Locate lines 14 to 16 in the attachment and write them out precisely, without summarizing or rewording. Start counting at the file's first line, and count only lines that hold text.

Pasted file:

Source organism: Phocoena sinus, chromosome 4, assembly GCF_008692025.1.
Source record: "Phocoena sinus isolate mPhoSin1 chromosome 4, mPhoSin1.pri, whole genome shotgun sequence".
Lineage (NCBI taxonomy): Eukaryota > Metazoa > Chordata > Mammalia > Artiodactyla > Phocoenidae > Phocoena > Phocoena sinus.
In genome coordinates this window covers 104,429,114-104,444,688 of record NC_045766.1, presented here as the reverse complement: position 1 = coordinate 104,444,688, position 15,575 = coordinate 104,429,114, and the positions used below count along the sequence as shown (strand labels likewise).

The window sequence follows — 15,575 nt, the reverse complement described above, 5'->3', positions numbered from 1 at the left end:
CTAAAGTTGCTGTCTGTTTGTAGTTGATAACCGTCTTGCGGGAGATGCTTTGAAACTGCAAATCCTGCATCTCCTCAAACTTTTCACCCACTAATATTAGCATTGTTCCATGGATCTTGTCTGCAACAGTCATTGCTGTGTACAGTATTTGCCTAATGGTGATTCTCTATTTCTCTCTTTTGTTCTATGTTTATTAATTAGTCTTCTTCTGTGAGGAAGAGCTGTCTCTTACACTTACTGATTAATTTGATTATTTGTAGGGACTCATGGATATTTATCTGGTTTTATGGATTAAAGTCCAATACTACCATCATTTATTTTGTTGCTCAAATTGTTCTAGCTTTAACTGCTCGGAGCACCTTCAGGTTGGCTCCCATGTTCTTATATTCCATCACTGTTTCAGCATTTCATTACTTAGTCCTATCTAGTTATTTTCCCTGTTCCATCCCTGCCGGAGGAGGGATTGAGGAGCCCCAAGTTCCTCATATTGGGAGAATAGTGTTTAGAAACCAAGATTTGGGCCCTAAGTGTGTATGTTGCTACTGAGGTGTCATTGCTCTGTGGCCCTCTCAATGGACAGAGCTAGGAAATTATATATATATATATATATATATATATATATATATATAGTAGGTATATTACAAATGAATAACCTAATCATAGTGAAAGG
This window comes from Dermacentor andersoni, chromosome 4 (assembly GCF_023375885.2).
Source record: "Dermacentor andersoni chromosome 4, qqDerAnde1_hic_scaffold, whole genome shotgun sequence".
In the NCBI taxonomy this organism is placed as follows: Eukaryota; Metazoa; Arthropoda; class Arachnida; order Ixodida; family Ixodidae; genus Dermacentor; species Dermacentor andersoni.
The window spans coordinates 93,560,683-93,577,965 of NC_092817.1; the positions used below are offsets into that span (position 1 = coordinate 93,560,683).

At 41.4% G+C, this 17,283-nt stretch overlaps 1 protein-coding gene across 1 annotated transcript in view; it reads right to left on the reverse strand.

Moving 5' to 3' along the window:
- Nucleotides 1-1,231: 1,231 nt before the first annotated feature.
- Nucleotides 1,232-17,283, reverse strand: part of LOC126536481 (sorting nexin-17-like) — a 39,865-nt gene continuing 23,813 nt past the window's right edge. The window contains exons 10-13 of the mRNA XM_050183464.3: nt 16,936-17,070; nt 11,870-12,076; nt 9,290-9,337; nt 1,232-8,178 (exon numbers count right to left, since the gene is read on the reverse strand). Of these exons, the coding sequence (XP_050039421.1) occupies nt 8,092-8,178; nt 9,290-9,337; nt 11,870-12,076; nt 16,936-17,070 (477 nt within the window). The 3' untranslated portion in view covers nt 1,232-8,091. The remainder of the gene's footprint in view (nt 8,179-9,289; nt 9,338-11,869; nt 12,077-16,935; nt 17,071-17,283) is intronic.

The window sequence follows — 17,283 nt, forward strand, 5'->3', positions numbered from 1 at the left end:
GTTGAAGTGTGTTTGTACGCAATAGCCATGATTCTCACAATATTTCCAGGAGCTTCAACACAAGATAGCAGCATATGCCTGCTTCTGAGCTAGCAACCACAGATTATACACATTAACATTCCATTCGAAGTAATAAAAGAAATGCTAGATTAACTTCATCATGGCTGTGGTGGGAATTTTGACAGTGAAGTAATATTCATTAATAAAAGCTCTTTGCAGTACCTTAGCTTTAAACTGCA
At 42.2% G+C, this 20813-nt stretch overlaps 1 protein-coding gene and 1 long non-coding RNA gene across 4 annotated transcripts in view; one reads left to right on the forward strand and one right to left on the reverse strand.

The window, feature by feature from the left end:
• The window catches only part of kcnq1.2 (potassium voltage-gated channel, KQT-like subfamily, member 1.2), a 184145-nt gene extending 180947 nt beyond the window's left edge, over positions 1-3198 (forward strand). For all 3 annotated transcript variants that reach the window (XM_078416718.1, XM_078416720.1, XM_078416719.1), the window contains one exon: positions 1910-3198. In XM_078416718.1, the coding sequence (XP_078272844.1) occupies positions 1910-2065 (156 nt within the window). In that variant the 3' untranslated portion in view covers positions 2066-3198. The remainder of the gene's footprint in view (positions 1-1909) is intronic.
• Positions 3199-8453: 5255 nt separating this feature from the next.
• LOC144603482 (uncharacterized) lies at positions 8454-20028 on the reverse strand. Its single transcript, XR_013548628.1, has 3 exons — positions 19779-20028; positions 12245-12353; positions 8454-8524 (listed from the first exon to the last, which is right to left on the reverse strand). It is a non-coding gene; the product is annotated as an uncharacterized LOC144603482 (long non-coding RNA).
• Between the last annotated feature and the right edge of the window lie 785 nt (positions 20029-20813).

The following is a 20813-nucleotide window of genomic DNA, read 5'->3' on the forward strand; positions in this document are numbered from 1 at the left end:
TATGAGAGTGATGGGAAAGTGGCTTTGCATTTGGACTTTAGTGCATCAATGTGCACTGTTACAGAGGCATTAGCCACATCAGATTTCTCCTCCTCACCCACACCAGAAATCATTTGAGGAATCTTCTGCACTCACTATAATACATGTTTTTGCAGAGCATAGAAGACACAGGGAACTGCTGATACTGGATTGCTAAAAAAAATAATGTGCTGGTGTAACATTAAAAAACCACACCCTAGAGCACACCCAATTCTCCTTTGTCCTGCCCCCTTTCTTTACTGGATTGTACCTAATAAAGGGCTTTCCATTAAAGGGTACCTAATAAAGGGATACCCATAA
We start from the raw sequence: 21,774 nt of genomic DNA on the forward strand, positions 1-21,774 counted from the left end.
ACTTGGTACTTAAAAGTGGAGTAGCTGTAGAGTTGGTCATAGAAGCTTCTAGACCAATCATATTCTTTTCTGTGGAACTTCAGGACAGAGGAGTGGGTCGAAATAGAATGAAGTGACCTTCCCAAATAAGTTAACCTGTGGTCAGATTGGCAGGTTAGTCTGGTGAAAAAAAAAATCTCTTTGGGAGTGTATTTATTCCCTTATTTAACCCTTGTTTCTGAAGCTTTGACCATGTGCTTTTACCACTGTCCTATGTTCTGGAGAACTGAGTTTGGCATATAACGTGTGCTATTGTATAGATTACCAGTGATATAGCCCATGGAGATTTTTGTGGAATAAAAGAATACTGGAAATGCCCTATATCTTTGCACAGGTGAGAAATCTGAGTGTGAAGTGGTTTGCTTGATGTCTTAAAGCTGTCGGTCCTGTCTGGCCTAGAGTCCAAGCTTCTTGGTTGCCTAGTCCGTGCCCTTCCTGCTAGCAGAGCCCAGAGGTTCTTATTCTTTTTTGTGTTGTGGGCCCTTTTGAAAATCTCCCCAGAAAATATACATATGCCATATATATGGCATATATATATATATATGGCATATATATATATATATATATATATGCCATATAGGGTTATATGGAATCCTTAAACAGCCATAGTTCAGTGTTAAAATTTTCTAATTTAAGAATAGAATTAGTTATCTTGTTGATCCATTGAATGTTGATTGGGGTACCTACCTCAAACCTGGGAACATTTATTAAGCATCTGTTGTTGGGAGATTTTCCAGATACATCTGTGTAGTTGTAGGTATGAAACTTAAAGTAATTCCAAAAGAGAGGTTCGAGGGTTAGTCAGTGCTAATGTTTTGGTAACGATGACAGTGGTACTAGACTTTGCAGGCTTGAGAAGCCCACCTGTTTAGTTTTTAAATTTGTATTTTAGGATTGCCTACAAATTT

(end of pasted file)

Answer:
- Nucleotides 1,232-17,283, reverse strand: part of LOC126536481 (sorting nexin-17-like) — a 39,865-nt gene continuing 23,813 nt past the window's right edge. The window contains exons 10-13 of the mRNA XM_050183464.3: nt 16,936-17,070; nt 11,870-12,076; nt 9,290-9,337; nt 1,232-8,178 (exon numbers count right to left, since the gene is read on the reverse strand). Of these exons, the coding sequence (XP_050039421.1) occupies nt 8,092-8,178; nt 9,290-9,337; nt 11,870-12,076; nt 16,936-17,070 (477 nt within the window). The 3' untranslated portion in view covers nt 1,232-8,091. The remainder of the gene's footprint in view (nt 8,179-9,289; nt 9,338-11,869; nt 12,077-16,935; nt 17,071-17,283) is intronic.

The window sequence follows — 17,283 nt, forward strand, 5'->3', positions numbered from 1 at the left end:
GTTGAAGTGTGTTTGTACGCAATAGCCATGATTCTCACAATATTTCCAGGAGCTTCAACACAAGATAGCAGCATATGCCTGCTTCTGAGCTAGCAACCACAGATTATACACATTAACATTCCATTCGAAGTAATAAAAGAAATGCTAGATTAACTTCATCATGGCTGTGGTGGGAATTTTGACAGTGAAGTAATATTCATTAATAAAAGCTCTTTGCAGTACCTTAGCTTTAAACTGCA